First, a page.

The starting point for the process is a substrate wafer of conventional monolithic integrated circuits with aluminum interconnects overlain by a passivating glass and with aluminum bonding pads exposed by vias through the passivating glass. Aluminum alloys or other metals could be used, although aluminum has been found to be the most economical. The pedestal formation begins with vacuum processing to deposit the Ti--W and the plating base metal; details of such vacuum processing can be found for example in Thin Film Microelectronics, by L. Holland, John Wiley, 1966. The first step is to r.f. sputter or neutral ion mill the aluminum in the vias to remove any surface films, such as oxides, which may preclude good adhesion of the pedestal. Then approximately 2500A of a film consisting of 10% Ti and 90% W is sputtered from a target of the same composition. This is followed by the sputter deposition of 1/2 to 1 micron of Cu. At this point, the substrate wafer is removed from the vacuum and may be annealed at 400 charge in the passivating oxides. The surface of the wafer is then coated with photoresist which is developed and exposed to provide openings at the desired sites for pedestal formation. The pedestals are formed by electroplating Cu through the holes in the photoresist using the sputtered Ti--W--Cu, which covers the whole surface of the substrate wafer, as an electrode. The metal is plated thick enough that the metallic members which are subsequently bonded to the pedestal will be sufficiently separated from the substrate to preclude shorts, but yet not so thick that adjacent pedestal plate together causing shorts. A thickness of about 25 microns has been found suitable although any thickness from 10-100 microns could be used. Following the copper plating, a thin layer (2000-5000A) of a noble metal such as gold is plated to prevent corrosion of the copper so that bonding may be readily effected. After resist removal, the thin sputtered copper film is removed by an etch consisting of 5% nitric acid, 80% phosphoric acid, 5% acetic acid, and 10% H.sub.2 O (by volume, acids in the most concentrated commercially available form). This etch does not attach the Ti--W appreciably; the Ti--W is removed in an etch consisting of a 30% by volume mixture of H.sub.2 O.sub.2 and water. This etch attacks aluminum extremely slowly so that the aluminum circuit metallization is not disturbed in case there are any pinhole defects in the overlying oxide passivation. The circuits can now be separated by conventional techniques and are then ready for lead attachment to the pedestal.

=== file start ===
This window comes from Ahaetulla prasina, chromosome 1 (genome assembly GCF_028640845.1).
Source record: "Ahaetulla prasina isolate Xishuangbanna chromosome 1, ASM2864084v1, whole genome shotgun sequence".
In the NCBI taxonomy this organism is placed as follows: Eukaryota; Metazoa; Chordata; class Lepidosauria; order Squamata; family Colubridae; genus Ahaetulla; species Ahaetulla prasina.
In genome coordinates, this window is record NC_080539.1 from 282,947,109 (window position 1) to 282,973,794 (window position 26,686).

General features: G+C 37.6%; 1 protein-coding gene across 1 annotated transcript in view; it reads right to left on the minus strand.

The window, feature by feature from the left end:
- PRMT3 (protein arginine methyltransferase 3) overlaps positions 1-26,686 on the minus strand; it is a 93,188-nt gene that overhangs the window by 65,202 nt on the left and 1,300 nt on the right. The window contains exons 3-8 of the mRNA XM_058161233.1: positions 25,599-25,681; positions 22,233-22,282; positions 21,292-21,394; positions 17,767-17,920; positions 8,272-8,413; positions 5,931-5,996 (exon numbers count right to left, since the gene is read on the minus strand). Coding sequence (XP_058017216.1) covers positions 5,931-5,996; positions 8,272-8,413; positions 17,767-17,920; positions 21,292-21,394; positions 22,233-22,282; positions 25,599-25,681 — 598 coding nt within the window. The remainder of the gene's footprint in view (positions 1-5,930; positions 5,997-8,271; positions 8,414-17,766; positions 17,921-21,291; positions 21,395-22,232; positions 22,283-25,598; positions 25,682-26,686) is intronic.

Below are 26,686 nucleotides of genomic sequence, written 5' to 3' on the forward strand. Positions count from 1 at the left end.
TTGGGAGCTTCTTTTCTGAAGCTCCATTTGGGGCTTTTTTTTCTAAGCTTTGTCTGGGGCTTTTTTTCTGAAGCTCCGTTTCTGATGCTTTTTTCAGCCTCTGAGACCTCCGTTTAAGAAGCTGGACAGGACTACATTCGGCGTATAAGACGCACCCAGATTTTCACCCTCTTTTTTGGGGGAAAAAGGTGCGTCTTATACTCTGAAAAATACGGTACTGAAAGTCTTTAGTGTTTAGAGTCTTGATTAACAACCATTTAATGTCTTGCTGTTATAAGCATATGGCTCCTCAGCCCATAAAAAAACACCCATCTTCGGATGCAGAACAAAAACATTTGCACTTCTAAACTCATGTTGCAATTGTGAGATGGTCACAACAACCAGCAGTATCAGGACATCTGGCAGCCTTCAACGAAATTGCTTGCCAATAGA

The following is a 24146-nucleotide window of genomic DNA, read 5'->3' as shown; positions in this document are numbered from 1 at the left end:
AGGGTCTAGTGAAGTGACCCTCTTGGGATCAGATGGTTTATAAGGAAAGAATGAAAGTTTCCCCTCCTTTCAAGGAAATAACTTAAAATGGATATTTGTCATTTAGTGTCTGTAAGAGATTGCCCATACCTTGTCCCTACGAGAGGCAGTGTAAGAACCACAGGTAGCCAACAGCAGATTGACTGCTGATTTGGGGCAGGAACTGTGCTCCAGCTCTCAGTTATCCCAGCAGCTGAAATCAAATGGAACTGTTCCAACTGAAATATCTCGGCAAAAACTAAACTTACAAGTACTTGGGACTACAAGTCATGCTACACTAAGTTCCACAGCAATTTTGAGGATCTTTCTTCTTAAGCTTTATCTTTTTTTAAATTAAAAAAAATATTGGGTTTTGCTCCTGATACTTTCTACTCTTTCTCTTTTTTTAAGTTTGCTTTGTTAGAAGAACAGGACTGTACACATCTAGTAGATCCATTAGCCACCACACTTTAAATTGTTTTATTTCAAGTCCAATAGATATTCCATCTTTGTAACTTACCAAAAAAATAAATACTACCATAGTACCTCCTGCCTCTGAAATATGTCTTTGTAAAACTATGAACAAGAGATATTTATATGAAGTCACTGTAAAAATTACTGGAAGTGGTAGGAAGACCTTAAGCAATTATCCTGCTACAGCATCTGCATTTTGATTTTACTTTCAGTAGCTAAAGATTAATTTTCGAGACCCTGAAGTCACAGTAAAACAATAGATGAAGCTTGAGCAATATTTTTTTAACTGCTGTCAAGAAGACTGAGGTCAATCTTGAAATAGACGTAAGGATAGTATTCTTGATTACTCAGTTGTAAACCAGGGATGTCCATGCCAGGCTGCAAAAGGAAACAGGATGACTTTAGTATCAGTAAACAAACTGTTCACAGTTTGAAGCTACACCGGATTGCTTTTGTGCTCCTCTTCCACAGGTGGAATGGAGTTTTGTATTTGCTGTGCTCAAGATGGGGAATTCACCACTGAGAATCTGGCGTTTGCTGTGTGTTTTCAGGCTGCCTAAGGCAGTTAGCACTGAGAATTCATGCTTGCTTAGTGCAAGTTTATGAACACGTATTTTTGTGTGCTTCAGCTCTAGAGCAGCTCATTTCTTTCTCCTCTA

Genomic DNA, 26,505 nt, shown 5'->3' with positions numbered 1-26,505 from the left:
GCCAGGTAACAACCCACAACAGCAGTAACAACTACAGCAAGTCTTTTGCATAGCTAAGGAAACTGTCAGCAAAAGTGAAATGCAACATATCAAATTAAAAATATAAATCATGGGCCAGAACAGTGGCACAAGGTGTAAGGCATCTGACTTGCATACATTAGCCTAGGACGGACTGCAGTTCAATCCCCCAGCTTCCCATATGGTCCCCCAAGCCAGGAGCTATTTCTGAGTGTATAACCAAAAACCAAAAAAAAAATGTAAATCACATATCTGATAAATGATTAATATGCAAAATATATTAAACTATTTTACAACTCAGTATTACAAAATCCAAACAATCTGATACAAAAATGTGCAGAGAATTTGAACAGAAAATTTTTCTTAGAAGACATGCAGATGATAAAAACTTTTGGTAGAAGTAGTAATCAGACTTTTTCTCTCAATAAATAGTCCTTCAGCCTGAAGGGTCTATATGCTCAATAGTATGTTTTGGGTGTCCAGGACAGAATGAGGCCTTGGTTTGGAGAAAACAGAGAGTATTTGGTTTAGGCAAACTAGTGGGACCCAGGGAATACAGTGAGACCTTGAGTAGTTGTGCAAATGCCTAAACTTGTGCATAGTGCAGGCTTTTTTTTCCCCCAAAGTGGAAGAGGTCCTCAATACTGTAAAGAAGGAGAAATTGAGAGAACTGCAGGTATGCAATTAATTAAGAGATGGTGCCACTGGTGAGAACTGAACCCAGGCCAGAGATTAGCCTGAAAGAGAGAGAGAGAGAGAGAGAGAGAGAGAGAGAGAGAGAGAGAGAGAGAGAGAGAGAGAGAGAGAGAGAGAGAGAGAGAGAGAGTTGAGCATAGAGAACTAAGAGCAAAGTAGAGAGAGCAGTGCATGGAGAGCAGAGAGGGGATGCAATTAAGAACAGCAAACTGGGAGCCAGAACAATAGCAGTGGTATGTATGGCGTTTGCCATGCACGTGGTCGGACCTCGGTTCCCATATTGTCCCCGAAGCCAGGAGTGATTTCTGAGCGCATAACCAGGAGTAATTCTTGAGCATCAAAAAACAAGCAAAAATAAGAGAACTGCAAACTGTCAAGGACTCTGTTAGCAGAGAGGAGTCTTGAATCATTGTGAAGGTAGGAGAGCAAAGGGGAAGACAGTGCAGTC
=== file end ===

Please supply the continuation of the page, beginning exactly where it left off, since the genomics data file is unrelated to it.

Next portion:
The processing proceeds as in the previous Example except that 1/2 to 1 micron of Ni is sputtered over the Ti--W in place of the Cu to serve as plating base. After photoresist pattern formation, the thick pedestal plating is formed by plating about 10 microns of Ni followed by the plating of about 15 microns of Cu. The Ni has much lower thermal conductivity than the Cu, and serves to prevent thermal shock which may damage the pedestal during the subsequent bonding operation. After resist removal, the overall sputtered Ni film may be removed by etching in 35% solution of nitric acid and water. TiW removal is effected as in Example 1 by an etchant selected not to attack aluminum.